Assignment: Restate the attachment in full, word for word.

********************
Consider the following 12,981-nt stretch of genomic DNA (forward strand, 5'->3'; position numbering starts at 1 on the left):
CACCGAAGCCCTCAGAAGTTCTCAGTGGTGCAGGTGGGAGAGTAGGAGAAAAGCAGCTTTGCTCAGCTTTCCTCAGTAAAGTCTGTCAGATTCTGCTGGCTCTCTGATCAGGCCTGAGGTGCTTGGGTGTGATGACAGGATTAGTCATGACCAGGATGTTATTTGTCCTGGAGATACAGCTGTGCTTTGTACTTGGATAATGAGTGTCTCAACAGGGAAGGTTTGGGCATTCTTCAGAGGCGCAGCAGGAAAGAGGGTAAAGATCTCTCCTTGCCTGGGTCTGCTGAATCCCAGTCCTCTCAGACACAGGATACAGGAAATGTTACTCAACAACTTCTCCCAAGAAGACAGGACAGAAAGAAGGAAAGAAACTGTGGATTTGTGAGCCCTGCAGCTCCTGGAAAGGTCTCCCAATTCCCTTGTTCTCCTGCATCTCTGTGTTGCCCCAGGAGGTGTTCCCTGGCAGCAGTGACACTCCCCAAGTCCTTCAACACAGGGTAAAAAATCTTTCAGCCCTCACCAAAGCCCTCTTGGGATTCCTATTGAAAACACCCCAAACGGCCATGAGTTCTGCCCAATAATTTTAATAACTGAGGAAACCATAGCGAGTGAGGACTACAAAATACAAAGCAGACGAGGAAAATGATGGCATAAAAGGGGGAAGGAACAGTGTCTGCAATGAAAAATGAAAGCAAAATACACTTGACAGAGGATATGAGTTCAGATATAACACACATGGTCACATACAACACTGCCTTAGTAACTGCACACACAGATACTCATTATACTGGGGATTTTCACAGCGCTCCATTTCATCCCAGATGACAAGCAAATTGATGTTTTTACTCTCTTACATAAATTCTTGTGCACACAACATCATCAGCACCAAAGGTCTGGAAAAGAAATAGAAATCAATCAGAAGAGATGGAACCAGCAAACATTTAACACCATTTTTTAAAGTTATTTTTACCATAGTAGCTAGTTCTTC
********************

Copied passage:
Consider the following 12,981-nt stretch of genomic DNA (forward strand, 5'->3'; position numbering starts at 1 on the left):
CACCGAAGCCCTCAGAAGTTCTCAGTGGTGCAGGTGGGAGAGTAGGAGAAAAGCAGCTTTGCTCAGCTTTCCTCAGTAAAGTCTGTCAGATTCTGCTGGCTCTCTGATCAGGCCTGAGGTGCTTGGGTGTGATGACAGGATTAGTCATGACCAGGATGTTATTTGTCCTGGAGATACAGCTGTGCTTTGTACTTGGATAATGAGTGTCTCAACAGGGAAGGTTTGGGCATTCTTCAGAGGCGCAGCAGGAAAGAGGGTAAAGATCTCTCCTTGCCTGGGTCTGCTGAATCCCAGTCCTCTCAGACACAGGATACAGGAAATGTTACTCAACAACTTCTCCCAAGAAGACAGGACAGAAAGAAGGAAAGAAACTGTGGATTTGTGAGCCCTGCAGCTCCTGGAAAGGTCTCCCAATTCCCTTGTTCTCCTGCATCTCTGTGTTGCCCCAGGAGGTGTTCCCTGGCAGCAGTGACACTCCCCAAGTCCTTCAACACAGGGTAAAAAATCTTTCAGCCCTCACCAAAGCCCTCTTGGGATTCCTATTGAAAACACCCCAAACGGCCATGAGTTCTGCCCAATAATTTTAATAACTGAGGAAACCATAGCGAGTGAGGACTACAAAATACAAAGCAGACGAGGAAAATGATGGCATAAAAGGGGGAAGGAACAGTGTCTGCAATGAAAAATGAAAGCAAAATACACTTGACAGAGGATATGAGTTCAGATATAACACACATGGTCACATACAACACTGCCTTAGTAACTGCACACACAGATACTCATTATACTGGGGATTTTCACAGCGCTCCATTTCATCCCAGATGACAAGCAAATTGATGTTTTTACTCTCTTACATAAATTCTTGTGCACACAACATCATCAGCACCAAAGGTCTGGAAAAGAAATAGAAATCAATCAGAAGAGATGGAACCAGCAAACATTTAACACCATTTTTTAAAGTTATTTTTACCATAGTAGCTAGTTCTTC